The Numismatic Bibliomania Society



The E-Sylum: Volume 16, Number 20, May 19, 2013, Article 15


The April 2013 issue of the John Reich Journal has a great article by Karl Lamson on a piece of glassware with a 1832 dime embedded inside. This is a rare and interesting item. With permission (and the help of editor Brad Karoleff and his printer), here's an excerpt. Thanks! -Editor

An 1832 JR-5 in Glass
by Karl Lamson

Goblet with 1832 Dime My father traveled a lot as a salesman and had a wide variety of interests. He stopped at many antique shops, museums, places of historical significance, and whatever interested him. On April 30, 1957 in upstate New York at “a little old lady’s antique shop,” as he put it, he discovered a glass goblet with a coin in the stem that intrigued him. He had never seen anything like this and bought it for the sum of $ 9.50. Presumably, the asking price was $ 10 and he negotiated the price down to $ 9.50. Dad rarely paid full price for anything! The coin was an 1832 United States bust dime, which is the subject of this article. For the next many years he searched for additional glassware containing coins and was able to purchase several more, but the goblet that he purchased in 1957 is the only one that has an American coin in it. I inherited his collection in 1987.

The goblet is exactly 6” tall, 3 7/8” rim diameter, and 3 ½” base diameter. The wall of the glass is 1/8” thick; it is a heavy, sturdy glass with a beautiful ring when it is tapped very lightly. I’ve been told that this is something that should not be done with such a valuable piece of glass, but my father very much enjoyed hearing that wonderful, clear tone when he tapped it. The glass is colorless and has no chips, dings, or scratches.

We know that glassware with an enclosed coin has been made for centuries and often is made as special, presentation pieces to commemorate an event. This is still practiced in England today; for example, goblets are made to commemorate British royal events.

In my research I discovered that the Corning Museum of Glass has a goblet that is identical to mine, except theirs is engraved. The material, form, and dimensions are identical, and the construction method is the same. The Corning example contains a U.S. 1821 bust dime in the knop and is engraved “JA 1838.”

At any rate, it is a remarkable goblet, and fortunately, it is possible to closely examine the coin that was encapsulated in the knop. It is a high grade 1832 JR-5 which exhibits numerous die cracks.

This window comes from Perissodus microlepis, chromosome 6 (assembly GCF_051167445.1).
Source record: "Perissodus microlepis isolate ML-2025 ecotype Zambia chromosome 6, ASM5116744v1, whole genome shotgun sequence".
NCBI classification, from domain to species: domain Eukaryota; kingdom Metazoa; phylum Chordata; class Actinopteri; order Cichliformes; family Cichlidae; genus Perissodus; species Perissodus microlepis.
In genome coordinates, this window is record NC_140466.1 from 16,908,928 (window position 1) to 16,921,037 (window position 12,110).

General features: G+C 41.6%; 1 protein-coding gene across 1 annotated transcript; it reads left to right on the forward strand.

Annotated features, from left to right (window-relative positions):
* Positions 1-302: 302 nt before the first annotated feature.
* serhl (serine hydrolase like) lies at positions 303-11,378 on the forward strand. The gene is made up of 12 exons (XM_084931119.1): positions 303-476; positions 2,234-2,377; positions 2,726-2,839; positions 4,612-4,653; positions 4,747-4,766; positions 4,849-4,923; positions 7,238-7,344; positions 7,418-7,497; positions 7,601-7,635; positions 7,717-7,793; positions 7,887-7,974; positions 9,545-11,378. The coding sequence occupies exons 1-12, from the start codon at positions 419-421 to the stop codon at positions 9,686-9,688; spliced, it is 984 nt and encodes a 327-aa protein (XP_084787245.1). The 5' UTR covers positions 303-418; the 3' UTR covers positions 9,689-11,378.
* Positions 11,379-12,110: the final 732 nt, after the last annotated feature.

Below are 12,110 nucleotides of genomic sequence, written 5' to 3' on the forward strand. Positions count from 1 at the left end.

Goblet with 1832 Dime closeup

As for the grade, Russ Logan inspected this back in 2001 and said it’s not mint state but is very close. He also said that although the coin is immobile inside the knop of the goblet, he thought that originally it was free to move around inside and that at some point in history it became stuck in one position. However, I do not see any evidence of the coin making any marks on the inside of the glass, and due to the way this goblet was made, I think the coin has been gently held in the same position by the glass walls of the knop ever since the goblet was made some 180 or so years ago.

Remarkably, this really is a time capsule, and nothing has touched the surfaces of this coin except the tiny amount of air inside the knop. The surfaces are as original as we will ever see. I calculated the volume of air inside the knop as approximately one-half cubic inch. There was not much oxygen to react with the silver in this coin! Also, because the coin is immobile, the inside surface of the glass has remained scratch free, allowing clear visual inspection of the coin.

For years Dad had this goblet on display in our home, and we sometimes joked about how we should break it to get that coin out! Fortunately today it is still intact. A survey of museums shows that it is a rarity to find antique glassware containing a coin; most of them met the fate of being broken, either intentionally or accidentally. Today, this goblet is carefully stored. Even though it is not on display, I enjoy just knowing that I have it and that it’s been in my family for the last 55 years.

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Wayne Homren, Editor

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